Munich Personal RePEc Archive

Third-Party Opportunism and the Theory of Public Contracts: Operationalization and Applications

Moszoro, Marian W. and Spiller, Pablo T. (2014): Third-Party Opportunism and the Theory of Public Contracts: Operationalization and Applications. Published in: The Manufacturing of Markets: Legal, Political and Economic Dynamics, edited by Eric Brousseau and Jean-Michel Glachant. Cambridge University Press (2014): pp. 229-252.

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Abstract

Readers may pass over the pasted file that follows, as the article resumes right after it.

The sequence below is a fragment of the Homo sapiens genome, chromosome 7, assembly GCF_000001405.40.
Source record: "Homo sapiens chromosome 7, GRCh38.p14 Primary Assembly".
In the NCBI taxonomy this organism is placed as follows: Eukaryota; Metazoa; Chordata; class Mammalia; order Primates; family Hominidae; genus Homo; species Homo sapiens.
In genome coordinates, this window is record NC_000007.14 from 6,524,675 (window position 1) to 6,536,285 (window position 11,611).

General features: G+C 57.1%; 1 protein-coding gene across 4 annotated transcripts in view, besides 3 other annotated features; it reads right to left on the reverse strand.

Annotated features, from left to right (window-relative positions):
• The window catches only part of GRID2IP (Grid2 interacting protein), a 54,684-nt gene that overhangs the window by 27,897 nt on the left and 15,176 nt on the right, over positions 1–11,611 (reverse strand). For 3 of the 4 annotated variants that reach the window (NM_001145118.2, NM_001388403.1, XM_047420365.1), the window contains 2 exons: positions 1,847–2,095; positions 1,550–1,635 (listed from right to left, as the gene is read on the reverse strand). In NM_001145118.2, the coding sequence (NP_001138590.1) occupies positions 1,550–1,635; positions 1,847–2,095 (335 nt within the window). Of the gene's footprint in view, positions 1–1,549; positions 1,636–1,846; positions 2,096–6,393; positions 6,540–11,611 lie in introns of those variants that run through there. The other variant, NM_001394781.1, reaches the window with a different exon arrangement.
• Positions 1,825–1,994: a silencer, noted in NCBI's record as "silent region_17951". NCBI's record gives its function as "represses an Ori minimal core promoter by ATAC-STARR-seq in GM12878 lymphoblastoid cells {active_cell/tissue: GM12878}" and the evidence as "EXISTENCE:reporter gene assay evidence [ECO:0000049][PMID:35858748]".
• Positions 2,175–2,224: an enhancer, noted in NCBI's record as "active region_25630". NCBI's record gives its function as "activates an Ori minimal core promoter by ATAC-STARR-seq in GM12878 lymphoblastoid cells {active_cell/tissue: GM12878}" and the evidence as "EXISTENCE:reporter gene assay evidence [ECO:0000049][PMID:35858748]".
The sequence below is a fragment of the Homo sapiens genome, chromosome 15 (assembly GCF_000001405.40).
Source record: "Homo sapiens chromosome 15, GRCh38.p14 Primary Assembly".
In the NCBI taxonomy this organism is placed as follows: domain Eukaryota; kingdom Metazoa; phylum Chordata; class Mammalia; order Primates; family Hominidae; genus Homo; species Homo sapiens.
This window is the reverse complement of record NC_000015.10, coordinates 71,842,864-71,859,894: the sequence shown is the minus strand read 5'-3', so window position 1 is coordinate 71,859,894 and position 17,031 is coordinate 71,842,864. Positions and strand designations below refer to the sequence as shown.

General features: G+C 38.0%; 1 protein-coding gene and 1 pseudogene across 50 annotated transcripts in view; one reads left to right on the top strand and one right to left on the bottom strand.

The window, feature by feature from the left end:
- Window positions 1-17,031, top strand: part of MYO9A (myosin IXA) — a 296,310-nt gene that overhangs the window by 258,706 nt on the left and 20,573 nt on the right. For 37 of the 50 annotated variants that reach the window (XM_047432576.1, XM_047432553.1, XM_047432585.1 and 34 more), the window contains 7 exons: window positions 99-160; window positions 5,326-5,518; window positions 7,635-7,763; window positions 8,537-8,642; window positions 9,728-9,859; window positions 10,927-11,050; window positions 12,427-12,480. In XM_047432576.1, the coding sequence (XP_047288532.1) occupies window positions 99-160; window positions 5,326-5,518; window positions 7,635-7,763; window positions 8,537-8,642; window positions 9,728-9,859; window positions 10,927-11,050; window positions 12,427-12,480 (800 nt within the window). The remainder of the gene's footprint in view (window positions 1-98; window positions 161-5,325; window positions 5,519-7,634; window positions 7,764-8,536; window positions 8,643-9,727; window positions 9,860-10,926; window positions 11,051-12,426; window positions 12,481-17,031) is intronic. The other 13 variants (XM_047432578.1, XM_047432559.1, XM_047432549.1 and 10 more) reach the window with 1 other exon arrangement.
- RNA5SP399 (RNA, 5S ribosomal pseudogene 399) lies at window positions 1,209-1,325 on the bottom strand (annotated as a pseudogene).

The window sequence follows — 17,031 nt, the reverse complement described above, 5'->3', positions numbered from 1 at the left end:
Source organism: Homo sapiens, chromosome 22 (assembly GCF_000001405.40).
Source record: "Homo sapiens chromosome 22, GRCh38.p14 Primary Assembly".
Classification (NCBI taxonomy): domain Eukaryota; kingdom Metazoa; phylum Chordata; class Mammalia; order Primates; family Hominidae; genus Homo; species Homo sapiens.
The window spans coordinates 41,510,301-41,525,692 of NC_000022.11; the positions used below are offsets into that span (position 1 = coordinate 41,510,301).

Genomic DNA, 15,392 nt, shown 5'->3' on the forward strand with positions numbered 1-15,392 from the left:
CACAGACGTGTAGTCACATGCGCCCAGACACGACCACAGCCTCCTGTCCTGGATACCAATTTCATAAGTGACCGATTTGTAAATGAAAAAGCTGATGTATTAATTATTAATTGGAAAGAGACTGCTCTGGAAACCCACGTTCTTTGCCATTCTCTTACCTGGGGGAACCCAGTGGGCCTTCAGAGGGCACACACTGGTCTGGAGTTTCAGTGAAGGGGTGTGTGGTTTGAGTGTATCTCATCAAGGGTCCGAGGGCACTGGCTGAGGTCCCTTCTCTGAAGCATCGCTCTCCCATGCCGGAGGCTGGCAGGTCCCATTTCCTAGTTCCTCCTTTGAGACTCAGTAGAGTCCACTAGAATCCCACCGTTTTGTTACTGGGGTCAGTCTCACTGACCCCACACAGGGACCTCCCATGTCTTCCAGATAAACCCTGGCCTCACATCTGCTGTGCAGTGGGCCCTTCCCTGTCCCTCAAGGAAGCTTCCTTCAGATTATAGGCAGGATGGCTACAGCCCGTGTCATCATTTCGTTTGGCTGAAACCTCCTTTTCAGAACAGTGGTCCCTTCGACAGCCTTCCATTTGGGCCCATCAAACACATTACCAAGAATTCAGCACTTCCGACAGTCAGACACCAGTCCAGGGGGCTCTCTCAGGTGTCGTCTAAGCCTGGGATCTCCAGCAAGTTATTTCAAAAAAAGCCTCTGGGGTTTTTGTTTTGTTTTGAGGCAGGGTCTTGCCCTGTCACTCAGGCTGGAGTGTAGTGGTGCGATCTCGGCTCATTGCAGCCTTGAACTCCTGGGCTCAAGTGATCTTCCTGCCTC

Public contracts seem to be "expensive" and "inefficient" compared to pure private contracts. Higher prices and inefficiencies in the implementation of public contracts result from their specificity and rigidity, which is how public agents limit hazards from third-party opportunism. We present a comprehensible and testable theory of third-party opportunism and its effects on public contracts. We show that, in the presence of third-party opportunism, there exists an equilibrium in which public contracts are specific and rigid, and thus more expensive in their design, implementation, and control than the theoretical first-best in a non-opportunistic world. We use case examples to extend the theory into practical settings and derive empirical implications.

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